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Publication numberUS20060153119 A1
Publication typeApplication
Application numberUS 11/017,443
Publication dateJul 13, 2006
Filing dateDec 20, 2004
Priority dateDec 20, 2004
Also published asUS7480297, WO2006068739A2, WO2006068739A3
Publication number017443, 11017443, US 2006/0153119 A1, US 2006/153119 A1, US 20060153119 A1, US 20060153119A1, US 2006153119 A1, US 2006153119A1, US-A1-20060153119, US-A1-2006153119, US2006/0153119A1, US2006/153119A1, US20060153119 A1, US20060153119A1, US2006153119 A1, US2006153119A1
InventorsShreesha Ramanna, Jay Jayapalan, Dan Zhang
Original AssigneeMotorola, Inc.
Export CitationBiBTeX, EndNote, RefMan
External Links: USPTO, USPTO Assignment, Espacenet
System and method for controlling packet data bandwidth
US 20060153119 A1
Abstract
A system and method of managing the bandwidth of transmitted communications in a wireless network where a data packet (108) is received. The data packet (108) comprises a protocol identifier (110). At least one primary pattern identifier (110) is stored in a memory (103). The protocol identifier (110) is compared (204, 206) to the at least one primary pattern identifier and a data packet type is determined (210) based at least in part upon the comparing. A resource allocation scheme is selected from amongst a plurality of resource allocation schemes for application to a wireless network based at least in part upon the data packet type.
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Claims(20)
1. A method of managing bandwidth of transmitted communications in a wireless network comprising:
receiving a data packet, the data packet comprising a protocol identifier;
comparing the protocol identifier to at least one primary pattern identifier;
determining a data packet type based at least in part upon the comparing; and
selecting a resource allocation scheme from amongst a plurality of resource allocation schemes for application to a wireless network based at least in part upon the data packet type.
2. The method of claim 1, wherein the comparing further comprises comparing the protocol identifier to at least one secondary pattern when the profile identifier matches the at least one primary pattern identifier.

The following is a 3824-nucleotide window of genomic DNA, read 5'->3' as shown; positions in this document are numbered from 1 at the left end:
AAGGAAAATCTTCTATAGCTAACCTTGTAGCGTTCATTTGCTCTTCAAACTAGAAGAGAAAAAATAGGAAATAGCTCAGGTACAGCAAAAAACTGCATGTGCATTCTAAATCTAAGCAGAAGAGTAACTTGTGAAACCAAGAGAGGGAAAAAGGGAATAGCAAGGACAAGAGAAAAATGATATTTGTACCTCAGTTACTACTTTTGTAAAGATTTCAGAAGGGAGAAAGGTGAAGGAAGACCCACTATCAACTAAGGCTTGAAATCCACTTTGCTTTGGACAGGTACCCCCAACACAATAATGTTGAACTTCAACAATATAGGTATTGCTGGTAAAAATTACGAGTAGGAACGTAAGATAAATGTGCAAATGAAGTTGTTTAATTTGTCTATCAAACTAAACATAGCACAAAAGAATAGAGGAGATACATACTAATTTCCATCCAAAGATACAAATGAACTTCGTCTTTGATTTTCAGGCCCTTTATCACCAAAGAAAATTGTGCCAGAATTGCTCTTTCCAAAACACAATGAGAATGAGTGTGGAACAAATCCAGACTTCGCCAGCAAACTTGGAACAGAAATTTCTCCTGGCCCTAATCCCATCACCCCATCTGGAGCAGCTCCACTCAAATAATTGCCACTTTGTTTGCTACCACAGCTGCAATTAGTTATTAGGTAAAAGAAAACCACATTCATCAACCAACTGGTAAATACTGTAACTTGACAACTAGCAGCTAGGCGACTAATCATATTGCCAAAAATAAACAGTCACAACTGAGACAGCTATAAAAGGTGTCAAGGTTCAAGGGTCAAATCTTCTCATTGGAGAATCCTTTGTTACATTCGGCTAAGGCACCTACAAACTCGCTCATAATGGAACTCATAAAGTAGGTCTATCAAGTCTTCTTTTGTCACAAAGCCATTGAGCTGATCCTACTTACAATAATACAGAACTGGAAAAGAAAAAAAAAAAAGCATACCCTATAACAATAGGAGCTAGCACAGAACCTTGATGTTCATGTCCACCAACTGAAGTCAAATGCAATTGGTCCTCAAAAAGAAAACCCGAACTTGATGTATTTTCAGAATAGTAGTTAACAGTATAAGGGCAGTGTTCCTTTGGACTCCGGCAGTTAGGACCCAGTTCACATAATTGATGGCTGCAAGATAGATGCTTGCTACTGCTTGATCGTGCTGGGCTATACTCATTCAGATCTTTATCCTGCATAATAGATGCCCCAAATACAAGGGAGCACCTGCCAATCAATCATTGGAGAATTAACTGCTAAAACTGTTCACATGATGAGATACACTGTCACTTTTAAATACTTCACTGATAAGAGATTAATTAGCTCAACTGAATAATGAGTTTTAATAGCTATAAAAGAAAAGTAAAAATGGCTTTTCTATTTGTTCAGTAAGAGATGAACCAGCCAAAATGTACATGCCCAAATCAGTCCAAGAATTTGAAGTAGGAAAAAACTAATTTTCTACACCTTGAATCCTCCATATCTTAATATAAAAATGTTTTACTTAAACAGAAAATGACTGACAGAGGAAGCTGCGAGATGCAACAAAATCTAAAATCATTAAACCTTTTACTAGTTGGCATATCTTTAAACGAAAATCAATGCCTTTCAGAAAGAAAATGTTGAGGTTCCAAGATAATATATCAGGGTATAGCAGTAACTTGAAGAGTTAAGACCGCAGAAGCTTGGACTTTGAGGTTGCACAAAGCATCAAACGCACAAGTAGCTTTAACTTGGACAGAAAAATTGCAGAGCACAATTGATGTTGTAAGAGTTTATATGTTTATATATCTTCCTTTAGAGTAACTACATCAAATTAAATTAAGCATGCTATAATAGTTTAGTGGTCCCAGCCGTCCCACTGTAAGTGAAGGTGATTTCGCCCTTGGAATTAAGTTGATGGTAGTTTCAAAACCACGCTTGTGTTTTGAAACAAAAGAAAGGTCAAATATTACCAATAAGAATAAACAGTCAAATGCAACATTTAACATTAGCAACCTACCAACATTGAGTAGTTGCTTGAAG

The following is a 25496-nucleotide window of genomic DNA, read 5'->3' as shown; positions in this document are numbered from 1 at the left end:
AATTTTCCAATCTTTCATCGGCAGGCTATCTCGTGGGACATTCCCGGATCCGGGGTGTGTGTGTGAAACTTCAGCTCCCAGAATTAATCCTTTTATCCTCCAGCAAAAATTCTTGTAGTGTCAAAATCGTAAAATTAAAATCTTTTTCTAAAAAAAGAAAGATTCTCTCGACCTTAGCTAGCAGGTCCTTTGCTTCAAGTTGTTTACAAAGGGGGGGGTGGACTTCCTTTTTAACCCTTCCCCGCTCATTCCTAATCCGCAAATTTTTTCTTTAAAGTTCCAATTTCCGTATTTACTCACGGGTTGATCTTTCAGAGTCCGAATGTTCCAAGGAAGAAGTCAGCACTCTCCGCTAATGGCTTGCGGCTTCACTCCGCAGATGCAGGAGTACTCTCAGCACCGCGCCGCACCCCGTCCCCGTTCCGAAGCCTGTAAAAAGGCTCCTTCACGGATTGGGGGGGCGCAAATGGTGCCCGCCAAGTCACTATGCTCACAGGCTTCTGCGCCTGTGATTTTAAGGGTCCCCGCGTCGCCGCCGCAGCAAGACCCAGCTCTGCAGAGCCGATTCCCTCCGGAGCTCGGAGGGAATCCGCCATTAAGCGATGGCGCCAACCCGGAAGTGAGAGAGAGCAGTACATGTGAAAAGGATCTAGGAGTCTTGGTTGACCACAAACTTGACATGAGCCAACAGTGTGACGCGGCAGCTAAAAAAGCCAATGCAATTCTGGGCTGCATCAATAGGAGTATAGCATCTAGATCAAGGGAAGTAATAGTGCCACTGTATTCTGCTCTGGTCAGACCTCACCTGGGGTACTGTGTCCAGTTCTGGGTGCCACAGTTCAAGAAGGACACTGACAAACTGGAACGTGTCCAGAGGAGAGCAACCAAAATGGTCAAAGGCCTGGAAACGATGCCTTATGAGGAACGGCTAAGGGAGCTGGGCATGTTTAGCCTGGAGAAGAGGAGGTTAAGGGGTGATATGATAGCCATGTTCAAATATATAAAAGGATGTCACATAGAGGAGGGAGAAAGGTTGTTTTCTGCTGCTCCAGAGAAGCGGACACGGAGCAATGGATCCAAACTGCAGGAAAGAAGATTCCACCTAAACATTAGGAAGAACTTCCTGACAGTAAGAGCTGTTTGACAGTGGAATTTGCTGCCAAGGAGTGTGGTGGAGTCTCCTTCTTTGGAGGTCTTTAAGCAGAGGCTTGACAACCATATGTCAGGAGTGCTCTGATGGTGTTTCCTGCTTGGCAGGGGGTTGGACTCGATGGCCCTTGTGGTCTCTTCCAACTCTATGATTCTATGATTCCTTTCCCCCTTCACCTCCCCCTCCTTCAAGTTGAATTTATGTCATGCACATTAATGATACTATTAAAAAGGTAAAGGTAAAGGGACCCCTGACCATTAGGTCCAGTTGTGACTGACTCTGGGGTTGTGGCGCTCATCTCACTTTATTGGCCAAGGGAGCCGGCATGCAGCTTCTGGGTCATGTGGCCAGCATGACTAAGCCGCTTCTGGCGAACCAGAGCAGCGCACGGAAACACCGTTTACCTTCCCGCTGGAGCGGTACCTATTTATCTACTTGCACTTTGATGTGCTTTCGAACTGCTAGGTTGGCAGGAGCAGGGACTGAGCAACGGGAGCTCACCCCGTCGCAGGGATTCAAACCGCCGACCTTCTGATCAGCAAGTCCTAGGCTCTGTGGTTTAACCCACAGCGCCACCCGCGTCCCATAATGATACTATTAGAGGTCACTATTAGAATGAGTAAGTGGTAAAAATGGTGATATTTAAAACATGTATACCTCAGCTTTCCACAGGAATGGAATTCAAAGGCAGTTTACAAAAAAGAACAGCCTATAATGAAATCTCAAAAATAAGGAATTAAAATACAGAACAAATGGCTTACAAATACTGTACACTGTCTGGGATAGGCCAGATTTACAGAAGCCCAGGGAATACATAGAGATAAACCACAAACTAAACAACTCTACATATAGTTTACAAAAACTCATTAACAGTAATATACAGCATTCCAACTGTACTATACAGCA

3. The method of claim 1 further comprising applying the resource allocation scheme to the network.
4. The method of claim 3 wherein applying the resource allocation scheme further comprises using the resource allocation scheme to adjust resources selected from a group comprising controllable RF parameters and physical resources.
5. The method of claim 4 wherein using the resource allocation scheme comprises adjusting physical resources selected from a group comprising a memory, a CPU, and backhaul bandwidth in a RAN.
6. The method of claim 1 further comprising applying a default resource allocation scheme when the comparing determines no matches.
7. The method of claim 1 wherein the selecting the resource allocation scheme comprises determining a scheduler algorithm and a data rate.
8. The method of claim 1 further comprising periodically monitoring changes in the payload and adjusting the scheduler and resources based upon the changes.
9. The method of claim 1 wherein the selecting the resource allocation scheme comprises determining a scheduler algorithm, a data rate, and a number of resources.
10. A scheduling device for facilitating efficient communications in a wireless network comprising:
a receiver having an input that receives a data packet, the data packet comprising a protocol identifier;
a memory having at least one primary pattern identifier stored therein;